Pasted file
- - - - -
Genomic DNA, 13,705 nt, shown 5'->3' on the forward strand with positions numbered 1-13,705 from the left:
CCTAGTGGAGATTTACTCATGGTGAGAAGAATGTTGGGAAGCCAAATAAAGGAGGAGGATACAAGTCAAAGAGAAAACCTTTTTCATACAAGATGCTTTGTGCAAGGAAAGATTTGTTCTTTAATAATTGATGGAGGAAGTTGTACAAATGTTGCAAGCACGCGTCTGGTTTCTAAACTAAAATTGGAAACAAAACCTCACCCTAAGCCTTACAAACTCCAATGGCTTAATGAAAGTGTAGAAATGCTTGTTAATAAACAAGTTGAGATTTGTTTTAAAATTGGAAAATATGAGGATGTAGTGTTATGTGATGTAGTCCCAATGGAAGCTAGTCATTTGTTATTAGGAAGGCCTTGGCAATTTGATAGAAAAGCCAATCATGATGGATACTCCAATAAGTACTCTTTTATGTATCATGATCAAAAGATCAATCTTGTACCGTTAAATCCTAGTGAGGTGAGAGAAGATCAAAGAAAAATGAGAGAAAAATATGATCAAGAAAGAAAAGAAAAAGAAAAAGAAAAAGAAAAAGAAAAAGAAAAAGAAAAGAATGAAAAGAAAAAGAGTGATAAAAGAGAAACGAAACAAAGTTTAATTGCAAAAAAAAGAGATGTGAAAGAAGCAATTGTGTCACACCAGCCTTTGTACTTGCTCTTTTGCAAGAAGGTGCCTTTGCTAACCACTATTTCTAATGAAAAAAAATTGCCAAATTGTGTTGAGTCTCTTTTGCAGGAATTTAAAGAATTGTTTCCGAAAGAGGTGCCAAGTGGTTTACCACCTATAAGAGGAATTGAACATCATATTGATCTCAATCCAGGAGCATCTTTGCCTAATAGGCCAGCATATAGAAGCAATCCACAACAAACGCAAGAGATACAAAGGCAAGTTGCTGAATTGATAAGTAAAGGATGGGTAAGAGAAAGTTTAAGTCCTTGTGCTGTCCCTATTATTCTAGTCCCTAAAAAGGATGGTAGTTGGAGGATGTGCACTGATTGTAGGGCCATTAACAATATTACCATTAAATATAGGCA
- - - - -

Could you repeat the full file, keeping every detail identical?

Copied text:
Genomic DNA, 13,705 nt, shown 5'->3' on the forward strand with positions numbered 1-13,705 from the left:
CCTAGTGGAGATTTACTCATGGTGAGAAGAATGTTGGGAAGCCAAATAAAGGAGGAGGATACAAGTCAAAGAGAAAACCTTTTTCATACAAGATGCTTTGTGCAAGGAAAGATTTGTTCTTTAATAATTGATGGAGGAAGTTGTACAAATGTTGCAAGCACGCGTCTGGTTTCTAAACTAAAATTGGAAACAAAACCTCACCCTAAGCCTTACAAACTCCAATGGCTTAATGAAAGTGTAGAAATGCTTGTTAATAAACAAGTTGAGATTTGTTTTAAAATTGGAAAATATGAGGATGTAGTGTTATGTGATGTAGTCCCAATGGAAGCTAGTCATTTGTTATTAGGAAGGCCTTGGCAATTTGATAGAAAAGCCAATCATGATGGATACTCCAATAAGTACTCTTTTATGTATCATGATCAAAAGATCAATCTTGTACCGTTAAATCCTAGTGAGGTGAGAGAAGATCAAAGAAAAATGAGAGAAAAATATGATCAAGAAAGAAAAGAAAAAGAAAAAGAAAAAGAAAAAGAAAAAGAAAAAGAAAAGAATGAAAAGAAAAAGAGTGATAAAAGAGAAACGAAACAAAGTTTAATTGCAAAAAAAAGAGATGTGAAAGAAGCAATTGTGTCACACCAGCCTTTGTACTTGCTCTTTTGCAAGAAGGTGCCTTTGCTAACCACTATTTCTAATGAAAAAAAATTGCCAAATTGTGTTGAGTCTCTTTTGCAGGAATTTAAAGAATTGTTTCCGAAAGAGGTGCCAAGTGGTTTACCACCTATAAGAGGAATTGAACATCATATTGATCTCAATCCAGGAGCATCTTTGCCTAATAGGCCAGCATATAGAAGCAATCCACAACAAACGCAAGAGATACAAAGGCAAGTTGCTGAATTGATAAGTAAAGGATGGGTAAGAGAAAGTTTAAGTCCTTGTGCTGTCCCTATTATTCTAGTCCCTAAAAAGGATGGTAGTTGGAGGATGTGCACTGATTGTAGGGCCATTAACAATATTACCATTAAATATAGGCA